Oreo embraced influencer engagement by showing appreciation for customer loyalty — building their recipe book with recipes from their most influential customers, showing their appreciation of their customers using the Oreo product on the personal level, as well as their feedback.

When reading the Oreo recipe book, customers are motivated to use the Oreo recipes by learning of the positive experience of others. They see potential to be valued and appreciated, within a community of recipe sharing and personal storytelling.

Chipotle’s ‘Scarecrow’ Game App

scarecrow_game

Chipotle created “Scarecrow” a smartphone gaming app where the player’s mission is to “bring real food back to the people”. With 400,000 app downloads, this game boosted Chipotle’s brand awareness by promoting their mission statement and demonstrating their company’s values.

The brand awareness in this game is entirely experiential. Customer engagement becomes identical to customer experience — and Chipotle’s ‘real food’ principle is fully internalized in a fun and challenging setting. The player not only commits himself to Chipotle’s mission statement, he embraces it as a challenge to overcome.

By choosing to build brand awareness in the gaming app infrastructure, Chipotle tells their customers that their brand is something they can carry with them in their personal phone, to engage with at all times. The glory of an app is that it’s always entirely accessible to the user, and at his utmost disposal and convenience.

Starbucks’s Instagram Account

starbucks_hartinc

(source: hartinc.com)

Instagram has become a go-to space for brand awareness, and content marketing at large. And Starbucks? Well it’s hard to find somebody who hasn’t heard of it. Starbucks’s Instagram account is considered the 2nd most popular account on Instagram. To date, they have 4.9 followers — sounds like a handful of people are aware of their brand!

What’s the recipe behind this fame?

Starbucks’s forte on Instagram is photo submission, rather than one-way sharing with its viewers. By using Instagram as a brand awareness vehicle, Starbucks fosters the photo sharing space into a community of loyal (Starbucks) coffee drinkers. Customers connect both to each other and to the brand through storytelling via personal imagery.

By posting photos of personalized coffee with a worldwide community of like-minded members, customers connect to Starbucks as more than a coffee vendor, but as a communal network that they belong to. When brand awareness becomes a place to belong to, customers can’t forget yours.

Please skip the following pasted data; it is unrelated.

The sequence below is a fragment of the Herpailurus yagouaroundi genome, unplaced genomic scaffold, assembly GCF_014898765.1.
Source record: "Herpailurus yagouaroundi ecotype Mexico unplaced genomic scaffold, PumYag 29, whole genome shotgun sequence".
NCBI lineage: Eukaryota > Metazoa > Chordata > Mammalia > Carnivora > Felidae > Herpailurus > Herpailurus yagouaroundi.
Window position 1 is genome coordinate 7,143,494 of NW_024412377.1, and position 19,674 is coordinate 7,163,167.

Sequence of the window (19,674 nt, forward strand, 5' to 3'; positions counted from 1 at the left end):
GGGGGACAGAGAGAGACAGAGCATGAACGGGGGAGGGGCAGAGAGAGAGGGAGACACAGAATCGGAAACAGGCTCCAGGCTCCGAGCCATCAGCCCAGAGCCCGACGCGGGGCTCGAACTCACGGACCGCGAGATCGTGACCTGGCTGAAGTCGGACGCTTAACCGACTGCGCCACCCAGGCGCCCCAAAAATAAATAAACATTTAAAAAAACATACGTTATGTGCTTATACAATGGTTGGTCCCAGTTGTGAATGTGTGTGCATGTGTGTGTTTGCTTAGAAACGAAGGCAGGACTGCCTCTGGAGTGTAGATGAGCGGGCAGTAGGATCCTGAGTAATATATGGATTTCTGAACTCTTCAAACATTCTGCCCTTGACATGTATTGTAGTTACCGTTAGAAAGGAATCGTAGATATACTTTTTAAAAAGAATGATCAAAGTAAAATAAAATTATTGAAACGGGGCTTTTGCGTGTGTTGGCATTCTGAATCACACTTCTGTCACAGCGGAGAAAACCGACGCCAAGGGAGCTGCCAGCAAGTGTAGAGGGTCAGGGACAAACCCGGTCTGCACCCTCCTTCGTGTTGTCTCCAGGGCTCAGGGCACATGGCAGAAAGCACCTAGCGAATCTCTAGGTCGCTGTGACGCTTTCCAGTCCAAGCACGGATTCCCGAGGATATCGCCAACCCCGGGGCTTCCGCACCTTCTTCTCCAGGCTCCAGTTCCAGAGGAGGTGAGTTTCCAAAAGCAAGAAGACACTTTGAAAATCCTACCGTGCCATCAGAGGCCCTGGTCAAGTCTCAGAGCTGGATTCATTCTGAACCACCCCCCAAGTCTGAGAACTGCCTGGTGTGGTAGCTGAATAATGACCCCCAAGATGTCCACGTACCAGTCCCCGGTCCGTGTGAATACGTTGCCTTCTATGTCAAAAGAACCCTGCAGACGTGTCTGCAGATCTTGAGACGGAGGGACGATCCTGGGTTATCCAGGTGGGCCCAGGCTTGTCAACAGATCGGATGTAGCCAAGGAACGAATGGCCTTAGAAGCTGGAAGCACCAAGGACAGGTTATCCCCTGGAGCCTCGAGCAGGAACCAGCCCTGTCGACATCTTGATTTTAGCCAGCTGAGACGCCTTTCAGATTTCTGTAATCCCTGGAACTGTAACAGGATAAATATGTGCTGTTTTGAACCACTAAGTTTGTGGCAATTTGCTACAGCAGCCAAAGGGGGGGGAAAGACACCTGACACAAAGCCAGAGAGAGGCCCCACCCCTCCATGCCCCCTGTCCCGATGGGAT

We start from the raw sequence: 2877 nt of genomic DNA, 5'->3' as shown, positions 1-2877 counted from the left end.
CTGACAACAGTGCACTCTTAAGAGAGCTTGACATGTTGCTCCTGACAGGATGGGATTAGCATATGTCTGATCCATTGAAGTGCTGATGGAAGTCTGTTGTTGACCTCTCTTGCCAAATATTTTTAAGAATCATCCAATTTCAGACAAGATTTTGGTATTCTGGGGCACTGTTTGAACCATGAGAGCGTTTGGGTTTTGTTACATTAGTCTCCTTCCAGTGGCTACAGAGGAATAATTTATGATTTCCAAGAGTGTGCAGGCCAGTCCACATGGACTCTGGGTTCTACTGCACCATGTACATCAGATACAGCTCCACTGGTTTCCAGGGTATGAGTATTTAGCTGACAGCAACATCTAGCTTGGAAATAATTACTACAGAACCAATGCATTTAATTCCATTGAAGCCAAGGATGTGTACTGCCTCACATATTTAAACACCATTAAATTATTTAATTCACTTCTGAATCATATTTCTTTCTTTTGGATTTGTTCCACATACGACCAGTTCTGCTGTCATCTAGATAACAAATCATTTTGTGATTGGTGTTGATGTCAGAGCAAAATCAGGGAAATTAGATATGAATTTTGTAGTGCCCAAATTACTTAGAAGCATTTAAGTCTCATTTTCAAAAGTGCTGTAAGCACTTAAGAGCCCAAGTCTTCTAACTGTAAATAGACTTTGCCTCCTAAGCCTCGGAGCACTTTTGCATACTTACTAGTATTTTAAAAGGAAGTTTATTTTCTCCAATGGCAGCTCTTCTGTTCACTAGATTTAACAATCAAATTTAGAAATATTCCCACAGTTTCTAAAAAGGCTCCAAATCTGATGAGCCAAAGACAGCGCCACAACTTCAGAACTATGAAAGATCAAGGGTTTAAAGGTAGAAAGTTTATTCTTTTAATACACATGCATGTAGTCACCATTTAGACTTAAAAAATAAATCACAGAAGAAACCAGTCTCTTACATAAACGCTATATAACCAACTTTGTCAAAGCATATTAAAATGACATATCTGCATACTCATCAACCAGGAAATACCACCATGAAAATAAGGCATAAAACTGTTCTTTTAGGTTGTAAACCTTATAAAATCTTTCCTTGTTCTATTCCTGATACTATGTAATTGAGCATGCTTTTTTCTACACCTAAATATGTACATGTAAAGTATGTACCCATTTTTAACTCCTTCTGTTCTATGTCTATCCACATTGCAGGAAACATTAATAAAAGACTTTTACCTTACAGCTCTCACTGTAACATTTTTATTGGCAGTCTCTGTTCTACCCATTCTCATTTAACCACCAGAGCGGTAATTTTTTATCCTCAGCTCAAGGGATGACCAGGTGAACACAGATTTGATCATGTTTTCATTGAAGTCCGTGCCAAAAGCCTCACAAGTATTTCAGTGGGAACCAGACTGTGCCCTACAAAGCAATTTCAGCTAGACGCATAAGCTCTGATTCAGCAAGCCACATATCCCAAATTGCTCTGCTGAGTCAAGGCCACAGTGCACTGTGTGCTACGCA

Lay’s YouTube Video: Do Us A Flavor

In mid-2012, Lay’s launched ‘Do Us a Flavor’ a customer challenge campaign to create their new potato chip flavor, with a prize of $1 million or 1 percent of the winning chip flavor’s net sales. Winners and new flavors aside, the Do Us a Flavor video has been viewed more than 12 million times on YouTube.

By choosing to engage their customers with a YouTube video campaign, Lay’s succeeded in telling their brand’s story by relating to the customer’s food needs, identifying that he has many food eating needs and desires, and Lay’s potato chips fulfills one of many others. In addition to the customer contribution and engagement experience provided by the contest, Lay’s use of YouTube as their brand awareness medium provided something more.

Customers became able to see Lay’s potato chips as a company that understands and values their personal dining story. As viewers, customers are engaged in Lay’s understanding and accountability of their own story. Seeing is believing!

Williams-Sonoma’s Taste Blog

ws_taste

Outbrain named Williams-Sonoma’s Taste Blog as an “epic” Content Marketing example of 2014. The question here is, why is a company who sells kitchen and home products investing in blog content, especially if they’re not campaigning their actual products?

Williams-Sonoma takes the content blog concept as a window into their customers’ entire homemaking and cooking lifestyle. More than just a recipe resource, the Taste blog engages readers in the many activities and experiences in their lives which involve food, cooking, entertaining and celebrating on the whole.

The readers (who are hopefully also customers) relate to Williams-Sonoma as an extension of their personal milestones, which they throw parties for and celebrate with food. Rather than blogging about the capabilities of their inventory, the Taste blog is used for personalized customer engagement, and the customers’ culinary storytelling is the pillar which the Taste blog stands on.      

Last Bite

You can see from these food branding campaigns how powerful storytelling is when it captivates the customer to be a living force in the brand’s experience. This is customer engagement in its fullest form: your customer isn’t just aware or engaged in your brand, your product’s experience is an extension of his own.

Do you have any noted experiences with brand awareness or storytelling? Share them in the comments below.